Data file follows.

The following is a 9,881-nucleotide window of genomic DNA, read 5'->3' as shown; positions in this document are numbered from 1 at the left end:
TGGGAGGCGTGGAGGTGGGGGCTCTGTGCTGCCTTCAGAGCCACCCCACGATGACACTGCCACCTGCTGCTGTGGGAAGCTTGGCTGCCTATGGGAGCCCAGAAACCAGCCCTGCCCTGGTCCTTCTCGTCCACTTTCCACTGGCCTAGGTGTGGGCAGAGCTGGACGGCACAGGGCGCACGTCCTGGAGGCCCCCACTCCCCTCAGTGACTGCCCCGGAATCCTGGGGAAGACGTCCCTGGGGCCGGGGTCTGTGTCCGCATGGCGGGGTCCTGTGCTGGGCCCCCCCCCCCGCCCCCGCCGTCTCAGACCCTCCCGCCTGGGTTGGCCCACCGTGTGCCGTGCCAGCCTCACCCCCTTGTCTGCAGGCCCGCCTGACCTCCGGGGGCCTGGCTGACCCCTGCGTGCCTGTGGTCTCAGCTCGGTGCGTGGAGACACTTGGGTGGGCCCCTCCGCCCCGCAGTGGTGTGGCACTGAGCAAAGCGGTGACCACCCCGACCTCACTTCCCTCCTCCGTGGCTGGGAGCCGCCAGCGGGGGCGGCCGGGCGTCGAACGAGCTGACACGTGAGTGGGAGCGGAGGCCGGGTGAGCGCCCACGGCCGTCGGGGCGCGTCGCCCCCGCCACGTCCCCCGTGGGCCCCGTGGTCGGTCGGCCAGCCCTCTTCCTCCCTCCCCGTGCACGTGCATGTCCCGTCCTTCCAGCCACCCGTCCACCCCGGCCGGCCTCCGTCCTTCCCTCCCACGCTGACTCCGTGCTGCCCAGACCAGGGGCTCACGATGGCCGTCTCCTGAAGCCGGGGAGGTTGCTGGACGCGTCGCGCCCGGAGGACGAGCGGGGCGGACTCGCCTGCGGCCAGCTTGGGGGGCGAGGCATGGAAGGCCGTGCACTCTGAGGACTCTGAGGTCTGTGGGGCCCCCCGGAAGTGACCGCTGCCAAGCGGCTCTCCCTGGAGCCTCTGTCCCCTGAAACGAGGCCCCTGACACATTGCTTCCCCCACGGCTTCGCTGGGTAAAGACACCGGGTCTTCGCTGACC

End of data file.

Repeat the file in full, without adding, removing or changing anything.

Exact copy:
The following is a 9,881-nucleotide window of genomic DNA, read 5'->3' as shown; positions in this document are numbered from 1 at the left end:
TGGGAGGCGTGGAGGTGGGGGCTCTGTGCTGCCTTCAGAGCCACCCCACGATGACACTGCCACCTGCTGCTGTGGGAAGCTTGGCTGCCTATGGGAGCCCAGAAACCAGCCCTGCCCTGGTCCTTCTCGTCCACTTTCCACTGGCCTAGGTGTGGGCAGAGCTGGACGGCACAGGGCGCACGTCCTGGAGGCCCCCACTCCCCTCAGTGACTGCCCCGGAATCCTGGGGAAGACGTCCCTGGGGCCGGGGTCTGTGTCCGCATGGCGGGGTCCTGTGCTGGGCCCCCCCCCCCGCCCCCGCCGTCTCAGACCCTCCCGCCTGGGTTGGCCCACCGTGTGCCGTGCCAGCCTCACCCCCTTGTCTGCAGGCCCGCCTGACCTCCGGGGGCCTGGCTGACCCCTGCGTGCCTGTGGTCTCAGCTCGGTGCGTGGAGACACTTGGGTGGGCCCCTCCGCCCCGCAGTGGTGTGGCACTGAGCAAAGCGGTGACCACCCCGACCTCACTTCCCTCCTCCGTGGCTGGGAGCCGCCAGCGGGGGCGGCCGGGCGTCGAACGAGCTGACACGTGAGTGGGAGCGGAGGCCGGGTGAGCGCCCACGGCCGTCGGGGCGCGTCGCCCCCGCCACGTCCCCCGTGGGCCCCGTGGTCGGTCGGCCAGCCCTCTTCCTCCCTCCCCGTGCACGTGCATGTCCCGTCCTTCCAGCCACCCGTCCACCCCGGCCGGCCTCCGTCCTTCCCTCCCACGCTGACTCCGTGCTGCCCAGACCAGGGGCTCACGATGGCCGTCTCCTGAAGCCGGGGAGGTTGCTGGACGCGTCGCGCCCGGAGGACGAGCGGGGCGGACTCGCCTGCGGCCAGCTTGGGGGGCGAGGCATGGAAGGCCGTGCACTCTGAGGACTCTGAGGTCTGTGGGGCCCCCCGGAAGTGACCGCTGCCAAGCGGCTCTCCCTGGAGCCTCTGTCCCCTGAAACGAGGCCCCTGACACATTGCTTCCCCCACGGCTTCGCTGGGTAAAGACACCGGGTCTTCGCTGACC